Let us then get on with the work of tilling our hearts to build a better relationship with the Lord our God, so that we may be able to learn to love ourselves, accept ourselves, forgive ourselves as Christ has forgiven us, and ,therefore, radically love others as we do indeed love ourselves. This is true religion. This is true holiness.
Come, Holy Spirit, Come.
I came across an online story discussing unsealed documents in the diocese of San Bernadino California regarding sexual abuse by priests. As a Seminarian I cannot explain to you the overwhelming grief and pain it brings me every time I read a story like this. There truly are no words to describe the deep pain I feel every time I read of hear of these stories. There are also no words for the anger that I have for those who were so inept at handling the situation.
When I read stories like this I honestly ask myself and God “How do any of us stay in the Church?” It literally is by the grace of God that faith can endure in these times.
I’m also sick of the apologetics that come with this situation. They make me grow tired and weary. How do we defend something that is so utterly indefensible? How can we, with straight faces and upright hearts, try to discuss statistics, reasons, psychology, and the like? And furthermore – how can some people out there actually get angry with the media? Get angry with those who write and talk about this issue?
Are we being treated fairly? Certainly not. But what underlines this? Why is there this huge rush to jump on the Church? There are many who will point to the devil, many people will quote this as the everlasting battle of the “gates of Hell” encroaching on the Church. And maybe some of that is in the midst of this. But really, when you get right down to it, people intuitively expect so much more – and so much better – from the Church. People, deep down inside of them, want to know that there is a place of salvation – even if they haven’t quite gotten around to surrendering to that salvation. People want to know there’s a sense of divinity in this world, a place of God’s true presence, and a place that can still be held up as a model for something that is good, and right in this world.
And we have failed. There are no other ways to say it. There are no ways to twist the facts, massage the truth, or cleverly use misdirection. We have failed miserably – and have destroyed hearts, lives, and faith in the process. With each and every cover up, each and every secret archive we experience death by a thousand cuts, and each one of them hurts more than the one before.
It’s time for our leadership to do what we should’ve done a long time ago. Beg, plead, and utterly fall at the feet of God for His mercy. Anyone who thinks business as usual will work needs to simply be left behind. The only response that seems logical is one of complete and utter surrender to God to make it right. To beg Him to send among us prophets in our time to call us to deep repentance and renewal.
Sadly business as usual is still going on. There are still people out there trying to hold up spinning plates and somehow trying to stitch back together tatters and threads that are torn beyond repair. It’s madness. And it needs to stop.
How do we endure in these times of great trial and distress? The way Saints have for 2,000 years by focusing our minds, hearts, and souls on the Cross of Jesus Christ and ask the Great and Good Shepherd to lead His Church in these days. May we have a renewed awe and love for Christ’s Real Presence in the Eucharist, and may we be set ablaze by God’s Most Holy and capable Spirit.
St John of the Cross in his masterful writing discusses the importance on being dispassionate towards things, experiences, thoughts, and ideas that seem holy. It can be a difficult thing to grasp, but it is ultimately an understanding that God is infinite, and everything that we think, experience, and learn can help us come to terms with this ultimate nature of God, but can also eventually become a hollowed, graven thing that can be a stumbling block to our growth in grace. I wrote the following in a spat of inspiration from this:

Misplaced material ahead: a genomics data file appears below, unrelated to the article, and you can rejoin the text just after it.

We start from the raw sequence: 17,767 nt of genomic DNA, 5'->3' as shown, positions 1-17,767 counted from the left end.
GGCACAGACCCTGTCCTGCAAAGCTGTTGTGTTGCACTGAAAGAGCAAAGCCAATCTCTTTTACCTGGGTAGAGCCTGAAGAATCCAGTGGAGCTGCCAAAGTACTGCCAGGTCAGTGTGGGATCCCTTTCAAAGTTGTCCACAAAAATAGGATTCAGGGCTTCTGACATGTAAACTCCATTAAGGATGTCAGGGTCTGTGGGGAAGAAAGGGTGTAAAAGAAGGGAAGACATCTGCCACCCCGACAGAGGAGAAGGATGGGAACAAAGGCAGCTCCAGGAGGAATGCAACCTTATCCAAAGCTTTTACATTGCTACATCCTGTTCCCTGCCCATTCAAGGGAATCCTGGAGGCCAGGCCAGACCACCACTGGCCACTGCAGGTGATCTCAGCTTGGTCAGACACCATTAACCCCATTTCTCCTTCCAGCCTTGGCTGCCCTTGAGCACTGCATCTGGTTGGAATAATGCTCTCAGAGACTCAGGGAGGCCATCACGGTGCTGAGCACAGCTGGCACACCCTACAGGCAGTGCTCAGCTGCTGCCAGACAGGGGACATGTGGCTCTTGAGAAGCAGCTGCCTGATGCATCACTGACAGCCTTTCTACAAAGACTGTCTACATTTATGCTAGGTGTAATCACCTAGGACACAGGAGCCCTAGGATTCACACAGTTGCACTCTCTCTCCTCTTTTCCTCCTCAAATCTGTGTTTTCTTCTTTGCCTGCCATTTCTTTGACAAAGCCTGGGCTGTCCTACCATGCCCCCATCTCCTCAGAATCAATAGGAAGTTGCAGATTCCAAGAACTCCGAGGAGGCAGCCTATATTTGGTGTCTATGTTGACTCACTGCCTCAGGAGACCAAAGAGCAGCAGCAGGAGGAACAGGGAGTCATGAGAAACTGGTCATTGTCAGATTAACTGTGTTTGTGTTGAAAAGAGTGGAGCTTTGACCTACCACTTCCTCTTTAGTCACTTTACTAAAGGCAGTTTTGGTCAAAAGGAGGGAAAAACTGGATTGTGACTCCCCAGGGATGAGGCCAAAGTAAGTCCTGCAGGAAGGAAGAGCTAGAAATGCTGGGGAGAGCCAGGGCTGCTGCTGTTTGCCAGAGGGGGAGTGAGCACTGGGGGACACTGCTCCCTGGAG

You must not confuse something that brings you to God as God Himself. For the God who created that something out of nothing cannot be that something, but rather will use that something for you to explore his infiniteness beyond something.
What then, shall we despise that something for it is not God? May it never be! God constrained himself to the finite to bring us the reconciliation needed to be infinite with him. We should be thankful for these somethings, but must be willing to loosen our grasp on them at any moment, because what we should always be eagerly desiring to grasp is He, Himself as He really is.
Oh the life of a pilgrim…
If there is no resurrection of the dead, then neither has Christ been raised. And if Christ has not been raised, then empty (too) is our preaching; empty, too, your faith. Then we are also false witnesses to God, because we testified against God that he raised Christ, whom he did not raise if in fact the dead are not raised. For if the dead are not raised, neither has Christ been raised, and if Christ has not been raised, your faith is vain; you are still in your sins. Then those who have fallen asleep in Christ have perished. If for this life only we have hoped in Christ, we are the most pitiable people of all. (1 Cor 15:14-19)
These are the words of St Paul to the Corinthians (emphasis mine). Here we catch a glimpse of the wonderful Catholic Tradition of Reason. St Paul makes it very clear – if what we teach and what we preach isn’t actually true – then we should be pitied! Such a proclamation might be offensive to modern, relativistic sensibilities, but its reason is sound. The consequences of what you believe are the impetus behind how you act, and how you act then defines your personhood. And if you’re not basing your belief on fact, on truth, then why bother? Especially when it comes to living the Gospel – a Faith that calls one to radical discipleship, to a death to ones self. If these things aren’t true, then we should be pitied. Look at how many religious live in monastic communities, giving up all of their lives, making vows of poverty and forsaking a family. Look at how many lay faithful make radical sacrifices to help the greater good – to minister, to evangelize and forsake all worldliness for the sake of Christ. If what we believe is not true, then yes indeed we should be pitied!